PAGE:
Furniture in our homes is what creates the feeling you get in a space, it elevates the comfort factor and it is usually the focal point of the whole room. Most of us would agree that furniture is one of our largest purchases, and one that gets the most use. For my family our furniture is definitely a large part of each and every room we have, from our couches to our kitchen table, to our dressers and beds. These pieces make up each and every room and we put them to good use every day.
But what we fail to remember often times is that by purchasing a new piece of furniture and introducing it to our indoor space, we are also bringing in potentially harmful chemicals. The biggest problem with bringing toxic chemicals inside our homes is we often offer very little ventilation to the new furniture and keep all the chemicals trapped inside our homes.
Chemicals brought into the home through furniture and furniture manufacturing not only remain in our homes for a long time due to little ventilation of fresh air, but they will continue to off-gas for the lifetime of the furniture. Some toxins actually off-gas more as they mature in age, meaning you’ve just introduced a long-term toxin source to your indoor air.
Furniture like couches, chairs and beds have the potential to off-gas at higher rates than other sources around your home. Many chemical toxins release their VOCs into the air at higher rates when the environment around them is warm and has higher humidity. Think of when someone sits on a sofa. The sofa cushion is warmed by the body heat and the skin is often releasing some sort of moisture, creating a humid environment for the cushion to off-gas at a higher rate every time someone uses it.
Still yet another problem with allowing toxic furniture into our homes is the sheer amount of time we are spending on them, sitting, sleeping and resting. When we’re spending this much time on our furniture, it means not only is our skin often times in contact with these toxins for an extended period of time, but often times our faces are in extremely close proximity. In other words, we are breathing in many of these toxins in close range when we’re using these furniture pieces.
If you’re in the market for new furniture, there are many great options and some very specific things you can look for and avoid. And if you’re not in a position to change out all your furniture, there are definitely great ways to work with what you have.
Buying New Furniture: What to Avoid
Buying new furniture is a huge undertaking when you’re looking for the right style, correct size, and comfort preferences. The great thing is that you can go into that purchase armed with the exact information you need when it comes to what toxins and chemicals to try and avoid.
Benzene is often found in dyes, waxes and resins found within furniture. While many fabrics are created with synthetic dyes, not all of them contain Benzene, so it’s important to check with the manufacturer.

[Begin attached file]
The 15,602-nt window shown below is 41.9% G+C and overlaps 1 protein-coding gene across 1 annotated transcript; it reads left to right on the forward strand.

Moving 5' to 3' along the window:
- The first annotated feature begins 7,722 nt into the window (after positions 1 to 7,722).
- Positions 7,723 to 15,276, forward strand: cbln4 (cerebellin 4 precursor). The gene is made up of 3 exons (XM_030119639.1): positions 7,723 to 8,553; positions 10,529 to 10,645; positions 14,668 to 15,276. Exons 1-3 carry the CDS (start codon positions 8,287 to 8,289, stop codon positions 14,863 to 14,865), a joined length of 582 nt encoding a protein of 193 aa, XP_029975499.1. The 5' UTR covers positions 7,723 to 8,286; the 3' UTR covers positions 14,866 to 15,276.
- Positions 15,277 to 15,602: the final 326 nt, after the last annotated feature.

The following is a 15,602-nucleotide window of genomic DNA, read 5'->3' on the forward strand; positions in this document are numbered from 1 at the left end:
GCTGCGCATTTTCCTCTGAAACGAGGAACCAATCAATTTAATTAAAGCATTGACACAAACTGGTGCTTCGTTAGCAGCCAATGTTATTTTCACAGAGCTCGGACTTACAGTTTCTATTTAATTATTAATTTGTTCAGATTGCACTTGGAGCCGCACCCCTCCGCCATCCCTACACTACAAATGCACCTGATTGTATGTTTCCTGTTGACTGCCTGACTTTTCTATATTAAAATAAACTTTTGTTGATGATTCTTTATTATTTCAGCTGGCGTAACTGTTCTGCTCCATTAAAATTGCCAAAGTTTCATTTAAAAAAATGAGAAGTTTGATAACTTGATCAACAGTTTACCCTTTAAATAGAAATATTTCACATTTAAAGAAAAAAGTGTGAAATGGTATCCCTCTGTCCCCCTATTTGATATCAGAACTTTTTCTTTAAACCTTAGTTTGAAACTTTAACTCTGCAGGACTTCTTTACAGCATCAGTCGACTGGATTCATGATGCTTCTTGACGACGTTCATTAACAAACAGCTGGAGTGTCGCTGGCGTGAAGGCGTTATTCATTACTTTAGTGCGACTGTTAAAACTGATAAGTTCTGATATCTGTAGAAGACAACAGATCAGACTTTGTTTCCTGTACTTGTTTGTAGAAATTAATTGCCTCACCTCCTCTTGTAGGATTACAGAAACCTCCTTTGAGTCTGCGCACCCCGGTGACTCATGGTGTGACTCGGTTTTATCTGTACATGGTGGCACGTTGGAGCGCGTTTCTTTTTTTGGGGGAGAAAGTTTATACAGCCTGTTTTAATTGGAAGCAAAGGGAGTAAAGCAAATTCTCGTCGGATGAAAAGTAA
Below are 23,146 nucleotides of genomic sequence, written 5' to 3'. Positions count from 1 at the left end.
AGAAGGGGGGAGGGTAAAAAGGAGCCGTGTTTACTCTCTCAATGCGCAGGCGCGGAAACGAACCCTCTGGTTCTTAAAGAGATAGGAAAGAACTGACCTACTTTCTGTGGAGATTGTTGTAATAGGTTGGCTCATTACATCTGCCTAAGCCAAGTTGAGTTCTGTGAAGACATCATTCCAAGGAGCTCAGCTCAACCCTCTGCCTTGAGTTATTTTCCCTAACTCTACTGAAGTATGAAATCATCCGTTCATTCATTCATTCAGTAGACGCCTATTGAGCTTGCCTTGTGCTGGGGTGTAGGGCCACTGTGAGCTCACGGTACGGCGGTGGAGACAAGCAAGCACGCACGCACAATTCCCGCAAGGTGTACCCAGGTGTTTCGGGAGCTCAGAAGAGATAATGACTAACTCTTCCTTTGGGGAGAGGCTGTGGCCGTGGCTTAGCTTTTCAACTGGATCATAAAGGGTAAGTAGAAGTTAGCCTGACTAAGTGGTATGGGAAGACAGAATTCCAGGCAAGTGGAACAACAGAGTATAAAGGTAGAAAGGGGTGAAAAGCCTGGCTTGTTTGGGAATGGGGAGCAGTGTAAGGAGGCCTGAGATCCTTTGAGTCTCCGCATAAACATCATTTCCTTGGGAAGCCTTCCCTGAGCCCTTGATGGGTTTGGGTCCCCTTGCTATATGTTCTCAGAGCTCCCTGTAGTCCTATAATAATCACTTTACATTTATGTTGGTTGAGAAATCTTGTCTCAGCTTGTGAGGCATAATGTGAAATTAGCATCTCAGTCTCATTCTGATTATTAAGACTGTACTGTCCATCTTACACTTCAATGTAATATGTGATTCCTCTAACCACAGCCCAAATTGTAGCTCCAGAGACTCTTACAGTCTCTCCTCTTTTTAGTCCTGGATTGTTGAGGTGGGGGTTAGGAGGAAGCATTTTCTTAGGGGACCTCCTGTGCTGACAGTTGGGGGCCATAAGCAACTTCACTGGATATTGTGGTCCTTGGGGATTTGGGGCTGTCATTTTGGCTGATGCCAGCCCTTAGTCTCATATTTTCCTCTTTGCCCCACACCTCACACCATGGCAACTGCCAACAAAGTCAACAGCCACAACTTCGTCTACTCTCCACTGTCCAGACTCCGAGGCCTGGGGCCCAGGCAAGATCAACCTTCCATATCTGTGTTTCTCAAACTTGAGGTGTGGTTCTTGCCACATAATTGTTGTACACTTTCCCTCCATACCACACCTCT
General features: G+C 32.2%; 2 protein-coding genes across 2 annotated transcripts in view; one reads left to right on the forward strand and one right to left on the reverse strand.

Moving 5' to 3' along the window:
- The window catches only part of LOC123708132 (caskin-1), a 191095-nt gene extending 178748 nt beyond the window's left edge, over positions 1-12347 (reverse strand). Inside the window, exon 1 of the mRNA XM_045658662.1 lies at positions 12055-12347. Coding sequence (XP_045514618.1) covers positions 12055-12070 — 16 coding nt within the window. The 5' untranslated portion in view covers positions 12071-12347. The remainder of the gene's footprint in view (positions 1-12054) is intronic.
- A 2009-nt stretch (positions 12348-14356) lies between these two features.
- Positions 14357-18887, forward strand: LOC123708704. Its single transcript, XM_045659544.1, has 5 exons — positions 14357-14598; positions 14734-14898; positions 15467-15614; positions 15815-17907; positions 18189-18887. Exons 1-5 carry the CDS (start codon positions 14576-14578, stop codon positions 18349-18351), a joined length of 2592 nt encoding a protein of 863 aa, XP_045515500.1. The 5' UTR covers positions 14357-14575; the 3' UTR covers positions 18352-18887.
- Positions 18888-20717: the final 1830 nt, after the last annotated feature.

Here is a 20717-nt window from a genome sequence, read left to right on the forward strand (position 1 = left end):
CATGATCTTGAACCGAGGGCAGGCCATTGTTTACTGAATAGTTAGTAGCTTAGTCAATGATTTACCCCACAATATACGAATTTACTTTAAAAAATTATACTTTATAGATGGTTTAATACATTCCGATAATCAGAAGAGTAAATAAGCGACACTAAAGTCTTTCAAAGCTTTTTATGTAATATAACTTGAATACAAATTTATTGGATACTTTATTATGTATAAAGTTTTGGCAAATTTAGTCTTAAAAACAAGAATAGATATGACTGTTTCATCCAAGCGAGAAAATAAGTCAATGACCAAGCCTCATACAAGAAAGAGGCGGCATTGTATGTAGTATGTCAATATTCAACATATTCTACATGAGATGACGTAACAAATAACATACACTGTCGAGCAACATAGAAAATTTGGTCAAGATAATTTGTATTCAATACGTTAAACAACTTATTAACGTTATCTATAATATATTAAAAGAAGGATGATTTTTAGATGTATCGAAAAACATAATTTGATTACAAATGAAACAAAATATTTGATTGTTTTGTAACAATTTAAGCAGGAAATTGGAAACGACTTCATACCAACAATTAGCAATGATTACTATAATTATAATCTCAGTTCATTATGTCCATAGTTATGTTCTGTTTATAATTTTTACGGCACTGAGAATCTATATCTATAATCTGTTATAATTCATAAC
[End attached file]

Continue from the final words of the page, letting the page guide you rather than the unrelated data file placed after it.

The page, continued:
Benzene has been linked to a higher risk of leukemia in children as well as adverse reproductive effects in adults. It’s also been studied as a contributor to multiple blood disorders.
Vinyl acetate is a component of polyvinyl and is found in strong furniture adhesives as well. Some painted furniture contains vinyl acetate, and so it can be difficult to find out if this toxin is used in the paint. Oftentimes manufacturers use different paints at different production times, and so it’s not always consistent.
Vinyl acetate has been shown to cause increased inflammation (especially in the digestives system and joints) as well as increased respiratory illness and irritation. If you can find a furniture manufacturer that advertises the use of Zero VOC paint, that will be your best bet in avoiding the toxin in paints.
Flame retardants are now found in just about every piece of foam furniture. They are used in everything from mattresses to foam found in couches and chairs. Flame retardants are especially dangerous as they fall into the category of extremely high off-gassing rates when in a warm and humid environment. Some flame retardants are labeled as PBDE and are starting to become a widely recognized toxins source. Looking for a natural flame retardant such as organic wool is helpful in replacing this chemical.
PBDEs have been linked to many problems, most of which occur in children. Neurological effects are widely studied and connected to the toxins in flame retardants as are developmental delays in children. Research has also shown that PBDEs disrupt the hormone production of certain hormones in some individuals, which can lead to fertility issues, weight problems and problems with mental clarity.
STAINS/VARNISHES WITH VOCs
Stains and varnishes more often than not contain VOCs. If a stain or varnish is zero-voc, it will most likely state that fact as it is hard to come by. VOCs are a known carcinogen and can be extremely toxic as they never truly stop off-gassing. They are often times the strongest when first applied, but they continue to off-gas for the lifetime of the furniture piece. Almost every furniture piece within a home contains some sort of varnished or stained wood. It could be the main component, such as a dining room table that we’re eating off of, or it could be the legs of a chair or sofa,which may not contribute as many VOCs to the air, but will still affect it in some way.
It’s easiest to avoid VOCs in stains and varnishes and you can often find this advertised with some furniture companies. You can also look for some different third party certifications to verify that they are in fact VOC free.